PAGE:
type: RollingUpdate
    rollingUpdate:
      maxSurge: 1          2
      maxUnavailable: 1    3
  minReadySeconds: 60      4
selector:
    matchLabels:
      app: random-generator
  template:
    metadata:
      labels:
        app: random-generator
    spec:
      containers:
      - image: k8spatterns/random-generator:1.0
        name: random-generator
        readinessProbe:    5
          exec:
            command: [ "stat", "/random-generator-ready" ]
1

Declaration of three replicas. You need more than one replica for a rolling update to make sense.

2

Number of Pods that can be run temporarily in addition to the replicas specified during an update. In this example, it could be a total of four replicas at maximum.

3

Number of Pods that can be unavailable during the update. Here it could be that only two Pods are available at a time during the update.

4

Duration how long all readiness probes for a rolled out Pod needs to be healthy until to continue with the rollout.

5

Readiness probes are very important for a rolling deployment to provide zero downtime—don’t forget them (see Chapter 2, “Health Probe”).

RollingUpdate strategy behavior ensures there is no downtime during the update process. Behind the scenes, the Deployment implementation performs similar moves by creating new ReplicaSets and replacing old containers with new ones. One enhancement here is that with Deployment, it is possible to control the rate of a new container rollout. The Deployment object allows you to control the range of available and excess Pods through maxSurge and maxUnavailable fields.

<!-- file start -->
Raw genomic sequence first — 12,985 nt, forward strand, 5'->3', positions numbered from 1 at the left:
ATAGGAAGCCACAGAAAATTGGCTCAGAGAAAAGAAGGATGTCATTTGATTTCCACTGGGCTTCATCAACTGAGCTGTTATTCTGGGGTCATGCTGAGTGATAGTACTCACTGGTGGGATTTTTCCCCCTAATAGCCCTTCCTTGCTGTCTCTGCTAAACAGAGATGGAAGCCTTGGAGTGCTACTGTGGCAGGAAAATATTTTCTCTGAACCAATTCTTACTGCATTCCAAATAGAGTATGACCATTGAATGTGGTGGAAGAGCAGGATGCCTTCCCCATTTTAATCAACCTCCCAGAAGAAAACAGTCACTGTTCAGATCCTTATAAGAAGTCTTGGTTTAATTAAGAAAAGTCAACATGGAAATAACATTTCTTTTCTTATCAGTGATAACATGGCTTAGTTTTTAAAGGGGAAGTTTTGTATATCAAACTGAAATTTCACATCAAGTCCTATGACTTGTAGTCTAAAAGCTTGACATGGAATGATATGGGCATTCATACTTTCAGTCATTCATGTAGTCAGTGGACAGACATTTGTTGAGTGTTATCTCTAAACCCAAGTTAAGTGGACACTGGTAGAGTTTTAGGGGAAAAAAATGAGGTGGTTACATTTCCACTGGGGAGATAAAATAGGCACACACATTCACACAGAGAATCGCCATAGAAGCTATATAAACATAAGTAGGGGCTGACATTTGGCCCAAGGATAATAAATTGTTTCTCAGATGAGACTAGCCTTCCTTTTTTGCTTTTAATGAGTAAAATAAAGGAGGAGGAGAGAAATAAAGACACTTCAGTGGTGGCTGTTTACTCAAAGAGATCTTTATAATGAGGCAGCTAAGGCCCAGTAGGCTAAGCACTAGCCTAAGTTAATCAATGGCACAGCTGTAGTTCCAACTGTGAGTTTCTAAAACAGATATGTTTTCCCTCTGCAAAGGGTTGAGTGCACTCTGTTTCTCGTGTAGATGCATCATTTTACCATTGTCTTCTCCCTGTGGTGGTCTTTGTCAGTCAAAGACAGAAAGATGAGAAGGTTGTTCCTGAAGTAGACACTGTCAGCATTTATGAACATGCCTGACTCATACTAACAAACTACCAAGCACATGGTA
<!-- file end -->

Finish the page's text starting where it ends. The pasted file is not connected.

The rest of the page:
These two fields can be either absolute numbers of Pods or relative percentages that are applied to configured number of replicas for the Deployment and are rounded up (maxSurge) or down (maxUnavailable) to the next integer value. By default maxSurge and maxUnavailable are both set to 25%.

Another important parameter that influences the rollout behaviour is minReadySeconds. This field specifies the duration in seconds how long the readiness probes of a Pod need to return success until the Pod itself is considered to be available in a rollout. Increasing this value guarantees that your application Pod is succesfully running for some time already before continuing with the rollout. Also, a larger minReadySeconds interval helps in debugging and exploring the new version. A kubectl rollout pause might be easier to leverage when the intervals between the update steps is larger.

Figure 1-1 shows the rolling update process.

Rolling deployment
Figure 1-1. Rolling deployment

To trigger a declarative update, you have three options:

  • Replace the whole Deployment with the new version’s Deployment with kubectl replace.

  • Patch (kubectl patch) or interactively edit (kubectl edit) the Deployment to set the new container image of the new version.

  • Use kubectl set image to set the new image in the Deployment.

See also the full example in our example repository, which demonstrates the usage of these commands, and shows you how you can monitor or roll back an upgrade with kubectl rollout.

In addition to addressing the previously mentioned drawbacks of the imperative way of deploying services, the Deployment brings the following benefits:

  • Deployment is a Kubernetes resource object whose status is entirely managed by Kubernetes internally. The whole update process is performed on the server side without client interaction.